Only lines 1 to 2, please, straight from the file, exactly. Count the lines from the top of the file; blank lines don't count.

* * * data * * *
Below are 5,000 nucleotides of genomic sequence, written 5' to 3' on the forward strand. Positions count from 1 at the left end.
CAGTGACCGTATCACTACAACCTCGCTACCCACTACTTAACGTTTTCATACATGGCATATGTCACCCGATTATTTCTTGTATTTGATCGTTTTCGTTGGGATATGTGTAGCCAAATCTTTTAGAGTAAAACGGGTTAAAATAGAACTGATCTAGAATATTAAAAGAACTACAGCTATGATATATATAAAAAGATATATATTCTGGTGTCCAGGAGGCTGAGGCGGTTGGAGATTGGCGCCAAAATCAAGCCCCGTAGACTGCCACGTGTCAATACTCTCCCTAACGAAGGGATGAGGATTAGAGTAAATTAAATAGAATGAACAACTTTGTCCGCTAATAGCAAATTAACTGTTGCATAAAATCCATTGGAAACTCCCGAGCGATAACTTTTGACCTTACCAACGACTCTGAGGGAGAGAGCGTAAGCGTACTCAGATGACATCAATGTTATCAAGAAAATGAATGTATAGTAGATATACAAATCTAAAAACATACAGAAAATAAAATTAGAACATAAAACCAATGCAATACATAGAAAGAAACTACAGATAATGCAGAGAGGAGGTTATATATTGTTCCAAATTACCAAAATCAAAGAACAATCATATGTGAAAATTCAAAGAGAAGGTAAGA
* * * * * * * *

Below are 5,000 nucleotides of genomic sequence, written 5' to 3' on the forward strand. Positions count from 1 at the left end.
CAGTGACCGTATCACTACAACCTCGCTACCCACTACTTAACGTTTTCATACATGGCATATGTCACCCGATTATTTCTTGTATTTGATCGTTTTCGTTGGGATATGTGTAGCCAAATCTTTTAGAGTAAAACGGGTTAAAATAGAACTGATCTAGAATATTAAAAGAACTACAGCTATGATATATATAAAAAGATATATATTCTGGTGTCCAGGAGGCTGAGGCGGTTGGAGATTGGCGCCAAAATCAAGCCCCGTAGACTGCCACGTGTCAATACTCTCCCTAACGAAGGGATGAGGATTAGAGTAAATTAAATAGAATGAACAACTTTGTCCGCTAATAGCAAATTAACTGTTGCATAAAATCCATTGGAAACTCCCGAGCGATAACTTTTGACCTTACCAACGACTCTGAGGGAGAGAGCGTAAGCGTACTCAGATGACATCAATGTTATCAAGAAAATGAATGTATAGTAGATATACAAATCTAAAAACATACAGAAAATAAAATTAGAACATAAAACCAATGCAATACATAGAAAGAAACTACAGATAATGCAGAGAGGAGGTTATATATTGTTCCAAATTACCAAAATCAAAGAACAATCATATGTGAAAATTCAAAGAGAAGGTAAGA